(I often wonder what could happen if the community around Open Source - think Slashdot - advocated decent health care for the poor instead of complaining about Microsoft. Pushed for campaign finance reform. Tried to make direct change in international foreign policy. Went after the FCC for its absolute sell-out to corporate interests. What a difference they could make.)

So let's write off using the OED as a pipe dream; the OED's sacred trove of SGML-encoded word-ideas is as far from my hands as [insert metaphor about something far-away here]. The closest "open-source" equivalent of the OED is the The DICT Development Group

The DICT Development Group DICT project is a RFC-developing, free-software project, creating a protocol for the retrieval of dictionary-style definitions along a variety of linguistic axes. , which uses a variety of freely available texts to create a sort of meta-dictionary. But nothing has the wealth of the OED.

As has been relentlessly beaten into our heads by role-playing-games Libertarian types, the advantage of Open-Source software, typified by Linux circa 1995, before the Linux penguin put on make-up and a cheap nylon dress and went down to the docks of Corporationville and whored itself, is that you can go in and muck with things; you don't have to conform to the standards of software, if you're willing to learn a huge mess of arcane nonsense. I can make my application windows look any way I want; they can look like cubes, or Fiat automobiles; I can have my computer greet me by saying "You fuckwit! Get to work!" and build custom applications to make things function in an interesting, engaging fashion according to my own principles and beliefs, as long as I can find a manual.

Most software is still proprietary, but a significant amount isn't, because of the open source movement - enough to put together a working system, enough to build Ftrain. However, nearly all current formalized data, or information, or knowledge, what have you, comes pre-packaged with a set interface, even on the Web, because that data is proprietary and the companies feel they have more to gain by setting up walls than sharing. Often, they're right. Thus, electronic dictionaries and encyclopedias, e-books, and so forth all have their own encoding and database formats and secret methods of access, and if you want to re-use the data, you have to pay a large licensing fee, if they'll let you use it at all. Usually, they will, if you don't compete with them directly; licensing is free money. However, for the freely-available-on-the-Web Etymologizer, that's impossible. There's no money to spend past, say, $100-$200 I could dig up in quarters under the bed. So I'm caught trying to massage an Etymological dictionary out of a poorly encoded source.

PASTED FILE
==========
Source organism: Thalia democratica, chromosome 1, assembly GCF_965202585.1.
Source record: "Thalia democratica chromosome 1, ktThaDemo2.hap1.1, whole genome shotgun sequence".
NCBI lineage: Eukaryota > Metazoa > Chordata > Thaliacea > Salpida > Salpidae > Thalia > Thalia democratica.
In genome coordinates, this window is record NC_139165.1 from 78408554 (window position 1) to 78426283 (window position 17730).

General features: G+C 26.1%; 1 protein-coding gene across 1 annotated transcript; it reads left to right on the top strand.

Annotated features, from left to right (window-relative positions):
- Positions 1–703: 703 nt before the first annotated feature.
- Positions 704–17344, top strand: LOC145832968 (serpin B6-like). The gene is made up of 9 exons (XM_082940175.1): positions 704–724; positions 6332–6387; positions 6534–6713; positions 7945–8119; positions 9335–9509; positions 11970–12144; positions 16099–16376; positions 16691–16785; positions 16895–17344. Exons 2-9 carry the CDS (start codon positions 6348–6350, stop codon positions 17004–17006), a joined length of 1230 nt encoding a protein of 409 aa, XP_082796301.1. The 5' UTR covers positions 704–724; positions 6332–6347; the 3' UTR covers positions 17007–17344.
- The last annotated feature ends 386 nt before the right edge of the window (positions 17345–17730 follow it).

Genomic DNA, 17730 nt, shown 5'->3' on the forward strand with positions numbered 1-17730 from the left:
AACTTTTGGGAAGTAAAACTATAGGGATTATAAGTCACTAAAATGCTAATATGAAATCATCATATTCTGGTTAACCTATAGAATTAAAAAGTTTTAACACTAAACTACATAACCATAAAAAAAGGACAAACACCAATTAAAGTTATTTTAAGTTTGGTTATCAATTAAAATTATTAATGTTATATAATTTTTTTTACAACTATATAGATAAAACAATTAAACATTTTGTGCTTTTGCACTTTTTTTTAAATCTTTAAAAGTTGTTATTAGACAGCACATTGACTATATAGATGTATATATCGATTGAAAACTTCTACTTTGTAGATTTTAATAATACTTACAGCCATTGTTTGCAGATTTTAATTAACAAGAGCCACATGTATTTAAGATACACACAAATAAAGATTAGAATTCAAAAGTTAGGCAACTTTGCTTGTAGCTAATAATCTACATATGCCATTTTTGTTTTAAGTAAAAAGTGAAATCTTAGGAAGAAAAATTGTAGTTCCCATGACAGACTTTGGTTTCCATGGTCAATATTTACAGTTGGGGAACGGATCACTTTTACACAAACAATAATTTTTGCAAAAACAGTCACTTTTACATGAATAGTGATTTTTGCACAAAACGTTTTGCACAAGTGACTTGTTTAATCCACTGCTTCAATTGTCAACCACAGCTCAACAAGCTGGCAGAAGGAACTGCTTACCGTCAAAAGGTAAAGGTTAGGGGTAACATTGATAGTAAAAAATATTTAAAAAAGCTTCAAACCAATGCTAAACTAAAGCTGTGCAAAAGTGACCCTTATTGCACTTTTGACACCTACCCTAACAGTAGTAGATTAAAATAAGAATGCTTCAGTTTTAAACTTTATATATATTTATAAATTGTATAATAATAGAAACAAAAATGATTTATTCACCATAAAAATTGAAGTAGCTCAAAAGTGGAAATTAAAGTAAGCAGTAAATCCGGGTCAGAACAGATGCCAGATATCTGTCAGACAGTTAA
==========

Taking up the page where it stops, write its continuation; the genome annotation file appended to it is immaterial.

If I'm running into this bind, as an amateur programmer and half-assed Web writer, then others will too. The answer is to create new ways to share information, which has been the goal of the XML "community," but what they're doing is closed off to the commonfolk because it's confusing, and no one has come down off the mountaintop at the W3C to make it clear what they're actually up to over there, yet:

PEF: "I don't understand how all this XML/XHTML/XLink/XPointer/XPath/XSL/SVG/FO stuff is going to work together, what the goals are, where the vision is. I mean, it's all great, don't get me wrong. I use it to build Ftrain.com."

W3C: "Just look at the standard and all will be manifest."

PEF: "But it's 9000 pages, and is filled with Backus-Naur grammar statements. I'm a human, not a computer! What are you guys really trying to do? What vision are you trying to promote?"

W3C: "We're trying to build <bigbrightlights>The Semantic Web</bigbrightlights>"

PEF: "But what is it? Can Ftrain.com be part of <bigbrightlights>The Semantic Web</bigbrightlights>?"

W3C: "Whether you wish to or not, all must belong to <bigbrightlights>The Semantic Web</bigbrightlights>."